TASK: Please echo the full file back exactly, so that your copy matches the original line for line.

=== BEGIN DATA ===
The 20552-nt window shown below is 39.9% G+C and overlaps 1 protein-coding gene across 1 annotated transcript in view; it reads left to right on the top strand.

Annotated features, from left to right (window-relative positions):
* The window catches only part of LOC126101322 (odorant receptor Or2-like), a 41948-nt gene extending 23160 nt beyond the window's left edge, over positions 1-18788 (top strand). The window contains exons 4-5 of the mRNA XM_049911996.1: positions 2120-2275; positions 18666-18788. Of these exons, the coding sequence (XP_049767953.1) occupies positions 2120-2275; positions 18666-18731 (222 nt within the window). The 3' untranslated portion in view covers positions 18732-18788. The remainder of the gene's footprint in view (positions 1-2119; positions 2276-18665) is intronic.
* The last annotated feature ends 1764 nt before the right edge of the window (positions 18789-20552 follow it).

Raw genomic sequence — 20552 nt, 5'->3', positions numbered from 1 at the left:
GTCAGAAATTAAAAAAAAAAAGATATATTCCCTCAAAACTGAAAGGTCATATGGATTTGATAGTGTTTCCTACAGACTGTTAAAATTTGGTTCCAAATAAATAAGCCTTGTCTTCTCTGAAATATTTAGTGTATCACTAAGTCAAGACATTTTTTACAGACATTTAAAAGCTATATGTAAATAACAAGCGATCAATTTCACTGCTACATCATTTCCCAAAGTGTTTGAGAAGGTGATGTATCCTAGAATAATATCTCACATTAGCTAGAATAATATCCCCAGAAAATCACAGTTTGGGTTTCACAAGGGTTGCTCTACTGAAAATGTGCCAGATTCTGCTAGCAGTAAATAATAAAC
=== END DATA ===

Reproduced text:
The 20552-nt window shown below is 39.9% G+C and overlaps 1 protein-coding gene across 1 annotated transcript in view; it reads left to right on the top strand.

Annotated features, from left to right (window-relative positions):
* The window catches only part of LOC126101322 (odorant receptor Or2-like), a 41948-nt gene extending 23160 nt beyond the window's left edge, over positions 1-18788 (top strand). The window contains exons 4-5 of the mRNA XM_049911996.1: positions 2120-2275; positions 18666-18788. Of these exons, the coding sequence (XP_049767953.1) occupies positions 2120-2275; positions 18666-18731 (222 nt within the window). The 3' untranslated portion in view covers positions 18732-18788. The remainder of the gene's footprint in view (positions 1-2119; positions 2276-18665) is intronic.
* The last annotated feature ends 1764 nt before the right edge of the window (positions 18789-20552 follow it).

Raw genomic sequence — 20552 nt, 5'->3', positions numbered from 1 at the left:
GTCAGAAATTAAAAAAAAAAAGATATATTCCCTCAAAACTGAAAGGTCATATGGATTTGATAGTGTTTCCTACAGACTGTTAAAATTTGGTTCCAAATAAATAAGCCTTGTCTTCTCTGAAATATTTAGTGTATCACTAAGTCAAGACATTTTTTACAGACATTTAAAAGCTATATGTAAATAACAAGCGATCAATTTCACTGCTACATCATTTCCCAAAGTGTTTGAGAAGGTGATGTATCCTAGAATAATATCTCACATTAGCTAGAATAATATCCCCAGAAAATCACAGTTTGGGTTTCACAAGGGTTGCTCTACTGAAAATGTGCCAGATTCTGCTAGCAGTAAATAATAAAC